Which is why it is so surprising to find Pagden’s frequently long stretches of good sense undermined by sweeping simplifications. Again and again, he marks turning points and concludes chapters in a tone appropriate for the grandest of 19th- century grand narrative histories, referring to ‘the ancient struggle’, and describing the relationship between East and West as one of ‘perpetual enmity’ (a phrase he borrows from Herodotus). Similarly, though the book is presented as the history of a conflict between two parties, for much of the period covered it shows only one side’s perspective. The Persian Wars are discussed almost exclusively from the viewpoint of Greece, the Parthians are given neither voice nor authorial attention, and though not ignored, India and China are vastly underweighted against Europe and the Middle East. With the coming of Islam, Pagden finally begins to describe the East in some detail, but for the first 1,000 years of this conflict, the East is visible only dimly, and only through Western eyes.

At root may be the fact that Pagden is both a secular progressive — ‘the myths perpetrated by all monotheistic religions,’ he declares in the preface, ‘have caused more lasting harm to the human race than any other single set of beliefs’ — and an intellectual historian, and that therefore it is the teleological and ideological aspects of history which seem to hold most appeal for him. For example, despite the significant overlaps between ancient Greece and ancient Persia — the extremely close identification of religion and society, the practice of slavery — Pagden focuses only on those few things that made Greece politically distinct and that pointed the way to our own liberal democratic age, in particular the short-lived efflorescence of male-citizen democracy in the fifth century BCE. Understanding a civilisation in the round has been replaced with a motion-centred view: that which does not progress, does not count. ‘To weep over the disappearance of tribe and community, is mere sentimentality’, he writes in his conclusion.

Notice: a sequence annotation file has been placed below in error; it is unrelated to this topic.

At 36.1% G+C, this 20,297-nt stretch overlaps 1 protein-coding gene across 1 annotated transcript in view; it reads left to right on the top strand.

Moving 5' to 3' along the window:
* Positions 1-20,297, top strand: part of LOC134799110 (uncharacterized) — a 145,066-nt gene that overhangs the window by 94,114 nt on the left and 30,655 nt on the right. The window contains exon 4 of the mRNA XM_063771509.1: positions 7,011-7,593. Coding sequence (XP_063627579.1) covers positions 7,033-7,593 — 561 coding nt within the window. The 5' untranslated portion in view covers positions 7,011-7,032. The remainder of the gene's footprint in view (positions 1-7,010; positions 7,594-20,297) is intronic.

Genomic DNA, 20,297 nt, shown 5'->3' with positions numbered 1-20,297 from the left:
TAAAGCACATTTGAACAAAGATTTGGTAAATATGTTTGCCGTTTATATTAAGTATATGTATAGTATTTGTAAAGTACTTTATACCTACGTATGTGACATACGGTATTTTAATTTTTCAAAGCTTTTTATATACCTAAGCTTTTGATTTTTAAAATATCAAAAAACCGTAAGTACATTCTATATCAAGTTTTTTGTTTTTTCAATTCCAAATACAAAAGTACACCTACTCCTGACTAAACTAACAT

Even Pagden’s portrayal of military engagements suffers from this lack of balance. At the Battle of the Pyramids, Napoleon had roughly 25,000 troops — though Pagden doesn’t provide a figure for the French forces — while Murad Bey, depending on how you count and who you believe, had anywhere between 20,000 and 60,000. Outnumbered Napoleon may have been, but certainly not ‘vastly’ so. Pagden similarly claims that in the 1948 Arab-Israeli war, Israeli forces were ‘vastly outnumbered’ (again, no figures provided) — but in fact even during the initial attack the Arabs, husbanding their meagre resources for internal security purposes, managed to field barely 21,000 troops against the Israelis’ 30,000. ‘Vastly outnumbered’, or words like it, is a phrase applied to Western forces in virtually all of the battles that Pagden describes, implying that the East is incapable of mustering anything other than a horde of untrained, ill-disciplined, slavish troops. Indeed, the repetition of the claim is ironic, for though Pagden declares (at least twice) that ‘history in the Muslim imagination is always doomed to repeat itself’, as his own book proves the Occidental imagination is little different.